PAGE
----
Contributing Author Sam Measure Click to read or download PDF
Eye Contact in Documentaries
Sybil Ah-Mane Eye contact filming (where the interview subject speaks directly into the lens) is now more common in documentaries. But it hasn’t always been possible or acceptable for filmmakers to do. When I studied Screen Documentary in 1998, I was taught that the subject should look to the left or right of the screen. As an interviewer, I sat close to the camera so the person being filmed looked at me whilst talking. I encouraged them to ignore the camera and focus on me during our conversation.
Tags: iss141 | magic video box | direct to camera | shooting | Sybil Ah-Mane
Contributing Author Sybil Ah-Mane Click to read or download PDF
CLASS - Software Workflows
Bruce Devlin - new NAB is approaching. Apart from deciding on whether to come for a bike ride with myself and the KitPlus Team, you should also be thinking about what information you want to get from the vendors and the thought leaders that will stay relevant long enough be deployed.
Tags: iss141 | class | dpp | dpp tech leader | cots | smpte | nab2020 | Bruce Devlin - new
Contributing Author Bruce Devlin - new Click to read or download PDF
State of the Nation - The chances of anything coming from Mars
Dick Hobbs - new We were much less worldly-wise in 1938, you may say. But the autumn of 2019 in the UK saw an election campaign which was marked – many would argue dominated – by fake news, by carefully placed stories which were not what they seemed to be. Politicians set the agenda, inventing facts where necessary.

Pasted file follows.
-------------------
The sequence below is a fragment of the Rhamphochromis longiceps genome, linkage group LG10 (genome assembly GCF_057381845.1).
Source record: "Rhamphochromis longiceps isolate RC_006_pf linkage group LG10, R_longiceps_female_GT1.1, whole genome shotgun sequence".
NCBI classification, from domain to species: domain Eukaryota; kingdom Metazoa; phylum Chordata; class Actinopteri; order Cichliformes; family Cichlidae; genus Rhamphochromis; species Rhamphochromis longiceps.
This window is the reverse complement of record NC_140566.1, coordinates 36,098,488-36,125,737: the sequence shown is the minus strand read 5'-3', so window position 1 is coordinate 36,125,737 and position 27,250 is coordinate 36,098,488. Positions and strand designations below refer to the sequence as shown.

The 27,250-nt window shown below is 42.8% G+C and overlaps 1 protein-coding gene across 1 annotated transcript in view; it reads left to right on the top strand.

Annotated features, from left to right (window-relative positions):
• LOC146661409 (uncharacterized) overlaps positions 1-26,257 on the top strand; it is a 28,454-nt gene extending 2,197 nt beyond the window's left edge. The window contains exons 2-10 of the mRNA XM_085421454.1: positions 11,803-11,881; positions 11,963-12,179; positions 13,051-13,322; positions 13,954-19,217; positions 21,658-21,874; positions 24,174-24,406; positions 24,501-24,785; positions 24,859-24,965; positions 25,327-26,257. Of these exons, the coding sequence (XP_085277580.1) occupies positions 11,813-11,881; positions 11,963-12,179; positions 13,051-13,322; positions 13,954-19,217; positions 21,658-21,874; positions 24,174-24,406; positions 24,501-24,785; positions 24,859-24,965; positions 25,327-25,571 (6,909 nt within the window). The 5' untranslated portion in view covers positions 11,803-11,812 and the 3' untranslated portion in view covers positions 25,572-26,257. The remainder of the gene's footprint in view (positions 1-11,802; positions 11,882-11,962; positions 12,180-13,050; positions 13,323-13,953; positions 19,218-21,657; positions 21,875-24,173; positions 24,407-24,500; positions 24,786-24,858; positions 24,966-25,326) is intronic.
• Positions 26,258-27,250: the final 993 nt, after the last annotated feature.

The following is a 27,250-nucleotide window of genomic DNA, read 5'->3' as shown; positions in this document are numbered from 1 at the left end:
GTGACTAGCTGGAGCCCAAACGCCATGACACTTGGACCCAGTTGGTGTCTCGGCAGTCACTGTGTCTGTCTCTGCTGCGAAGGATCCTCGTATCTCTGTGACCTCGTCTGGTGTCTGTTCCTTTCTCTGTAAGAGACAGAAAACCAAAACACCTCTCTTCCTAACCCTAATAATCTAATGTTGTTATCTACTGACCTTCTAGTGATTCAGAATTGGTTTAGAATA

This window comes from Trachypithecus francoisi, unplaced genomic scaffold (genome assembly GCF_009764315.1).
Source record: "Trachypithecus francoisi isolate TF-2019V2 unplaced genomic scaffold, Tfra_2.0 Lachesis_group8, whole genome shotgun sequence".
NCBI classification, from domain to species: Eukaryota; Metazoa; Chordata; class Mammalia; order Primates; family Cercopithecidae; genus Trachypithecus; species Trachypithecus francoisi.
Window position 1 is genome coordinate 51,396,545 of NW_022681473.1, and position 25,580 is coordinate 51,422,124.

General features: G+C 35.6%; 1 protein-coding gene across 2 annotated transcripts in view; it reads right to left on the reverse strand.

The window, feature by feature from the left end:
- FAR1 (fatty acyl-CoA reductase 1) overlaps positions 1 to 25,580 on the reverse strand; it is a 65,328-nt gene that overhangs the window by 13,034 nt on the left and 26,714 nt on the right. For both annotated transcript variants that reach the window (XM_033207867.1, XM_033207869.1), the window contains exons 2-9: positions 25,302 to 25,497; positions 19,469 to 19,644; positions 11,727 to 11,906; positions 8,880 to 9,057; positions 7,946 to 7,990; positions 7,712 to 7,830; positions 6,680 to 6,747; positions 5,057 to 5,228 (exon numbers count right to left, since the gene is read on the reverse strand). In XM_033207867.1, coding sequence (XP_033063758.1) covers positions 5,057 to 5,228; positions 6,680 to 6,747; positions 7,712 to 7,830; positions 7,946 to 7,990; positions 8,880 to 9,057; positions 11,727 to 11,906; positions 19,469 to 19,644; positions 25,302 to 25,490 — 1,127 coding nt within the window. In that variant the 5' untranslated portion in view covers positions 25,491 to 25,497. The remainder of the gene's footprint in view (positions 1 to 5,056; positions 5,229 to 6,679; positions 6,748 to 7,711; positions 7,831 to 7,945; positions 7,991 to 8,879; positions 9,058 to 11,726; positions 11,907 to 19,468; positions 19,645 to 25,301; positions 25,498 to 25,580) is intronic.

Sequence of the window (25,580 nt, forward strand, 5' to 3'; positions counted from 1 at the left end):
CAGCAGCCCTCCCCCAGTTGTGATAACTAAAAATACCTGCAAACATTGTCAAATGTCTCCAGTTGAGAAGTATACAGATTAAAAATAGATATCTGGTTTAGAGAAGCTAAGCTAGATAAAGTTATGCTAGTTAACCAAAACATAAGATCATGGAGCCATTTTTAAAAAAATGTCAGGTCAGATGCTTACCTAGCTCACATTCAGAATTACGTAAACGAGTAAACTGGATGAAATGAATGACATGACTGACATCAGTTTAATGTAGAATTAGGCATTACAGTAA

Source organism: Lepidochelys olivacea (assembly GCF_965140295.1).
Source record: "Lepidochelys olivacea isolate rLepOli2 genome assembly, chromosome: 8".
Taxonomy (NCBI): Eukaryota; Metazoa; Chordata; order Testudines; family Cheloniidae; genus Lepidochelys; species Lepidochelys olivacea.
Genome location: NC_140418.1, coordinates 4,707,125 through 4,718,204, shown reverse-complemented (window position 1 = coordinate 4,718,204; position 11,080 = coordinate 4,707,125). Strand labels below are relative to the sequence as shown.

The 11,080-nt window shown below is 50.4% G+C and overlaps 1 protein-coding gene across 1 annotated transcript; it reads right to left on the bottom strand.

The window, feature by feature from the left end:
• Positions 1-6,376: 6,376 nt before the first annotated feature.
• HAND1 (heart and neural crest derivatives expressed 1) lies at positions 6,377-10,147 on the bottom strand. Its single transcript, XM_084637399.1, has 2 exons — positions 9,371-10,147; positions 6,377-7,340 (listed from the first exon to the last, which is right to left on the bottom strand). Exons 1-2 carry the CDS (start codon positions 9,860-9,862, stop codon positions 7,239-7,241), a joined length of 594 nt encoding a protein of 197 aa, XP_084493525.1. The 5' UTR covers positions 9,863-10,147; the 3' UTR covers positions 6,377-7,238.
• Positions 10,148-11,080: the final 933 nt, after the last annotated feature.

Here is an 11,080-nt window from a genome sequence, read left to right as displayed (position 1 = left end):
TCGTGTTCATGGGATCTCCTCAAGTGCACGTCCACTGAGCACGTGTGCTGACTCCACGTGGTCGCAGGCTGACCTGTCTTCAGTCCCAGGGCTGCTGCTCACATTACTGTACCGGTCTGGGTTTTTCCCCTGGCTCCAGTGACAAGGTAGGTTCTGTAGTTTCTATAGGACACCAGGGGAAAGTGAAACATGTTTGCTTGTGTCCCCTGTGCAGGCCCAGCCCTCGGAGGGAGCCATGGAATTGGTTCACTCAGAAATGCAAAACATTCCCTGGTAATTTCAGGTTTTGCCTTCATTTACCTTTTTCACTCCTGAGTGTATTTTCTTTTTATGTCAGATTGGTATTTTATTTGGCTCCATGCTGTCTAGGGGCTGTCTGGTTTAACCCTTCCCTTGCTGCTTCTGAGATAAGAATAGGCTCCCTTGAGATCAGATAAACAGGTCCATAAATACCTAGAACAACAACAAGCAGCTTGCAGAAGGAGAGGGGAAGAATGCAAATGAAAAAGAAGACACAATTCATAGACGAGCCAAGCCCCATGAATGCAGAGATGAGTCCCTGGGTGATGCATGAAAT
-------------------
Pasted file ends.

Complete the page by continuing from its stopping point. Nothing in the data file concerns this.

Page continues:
Tags: iss141 | orson welles | cbs | fakeapp | fake news | ai | codec | ibc innovation | gblabs | Dick Hobbs - new
Contributing Author Dick Hobbs - new Click to read or download PDF
A Focus on the Feels
Simon Jones

Founded in London in the early 70s, Densitron was – as many companies are in the beginning - a small, specialist provider of an emerging range of thoughtfully assembled display technology products.

But that was 45 years ago. Although still London-based, it is no longer accurate to refer to Densitron as ‘small’. Consistent growth through the decades - coupled with recently becoming part of Quixant, the global gaming and broadcast technology group - has seen Densitron expand as part of a much larger, publicly traded company with offices in Europe, Asia, and America comprised of more than 200 employees generating annual turnover in excess of $100m.

Tags: iss141 | denistron | quixant | ids | human-machine | Simon Jones
Contributing Author Simon Jones Click to read or download PDF